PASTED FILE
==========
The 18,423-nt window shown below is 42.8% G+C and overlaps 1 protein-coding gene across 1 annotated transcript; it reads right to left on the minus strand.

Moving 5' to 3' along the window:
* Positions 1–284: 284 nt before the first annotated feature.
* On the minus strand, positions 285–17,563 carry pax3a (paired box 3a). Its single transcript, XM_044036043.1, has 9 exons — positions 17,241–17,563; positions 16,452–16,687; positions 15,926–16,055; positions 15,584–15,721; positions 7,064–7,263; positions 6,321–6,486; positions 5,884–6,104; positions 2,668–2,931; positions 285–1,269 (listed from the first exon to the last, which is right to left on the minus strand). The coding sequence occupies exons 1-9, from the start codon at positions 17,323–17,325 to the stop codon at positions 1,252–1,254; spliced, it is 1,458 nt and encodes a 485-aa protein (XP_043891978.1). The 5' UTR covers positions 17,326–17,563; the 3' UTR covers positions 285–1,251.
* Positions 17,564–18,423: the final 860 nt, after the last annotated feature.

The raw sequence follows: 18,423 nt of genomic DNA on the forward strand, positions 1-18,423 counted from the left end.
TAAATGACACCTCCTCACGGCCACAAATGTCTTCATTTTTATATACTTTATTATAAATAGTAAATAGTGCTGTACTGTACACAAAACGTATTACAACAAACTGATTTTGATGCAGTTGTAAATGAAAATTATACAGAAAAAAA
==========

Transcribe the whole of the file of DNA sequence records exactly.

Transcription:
The 18,423-nt window shown below is 42.8% G+C and overlaps 1 protein-coding gene across 1 annotated transcript; it reads right to left on the minus strand.

Moving 5' to 3' along the window:
* Positions 1–284: 284 nt before the first annotated feature.
* On the minus strand, positions 285–17,563 carry pax3a (paired box 3a). Its single transcript, XM_044036043.1, has 9 exons — positions 17,241–17,563; positions 16,452–16,687; positions 15,926–16,055; positions 15,584–15,721; positions 7,064–7,263; positions 6,321–6,486; positions 5,884–6,104; positions 2,668–2,931; positions 285–1,269 (listed from the first exon to the last, which is right to left on the minus strand). The coding sequence occupies exons 1-9, from the start codon at positions 17,323–17,325 to the stop codon at positions 1,252–1,254; spliced, it is 1,458 nt and encodes a 485-aa protein (XP_043891978.1). The 5' UTR covers positions 17,326–17,563; the 3' UTR covers positions 285–1,251.
* Positions 17,564–18,423: the final 860 nt, after the last annotated feature.

The raw sequence follows: 18,423 nt of genomic DNA on the forward strand, positions 1-18,423 counted from the left end.
TAAATGACACCTCCTCACGGCCACAAATGTCTTCATTTTTATATACTTTATTATAAATAGTAAATAGTGCTGTACTGTACACAAAACGTATTACAACAAACTGATTTTGATGCAGTTGTAAATGAAAATTATACAGAAAAAAA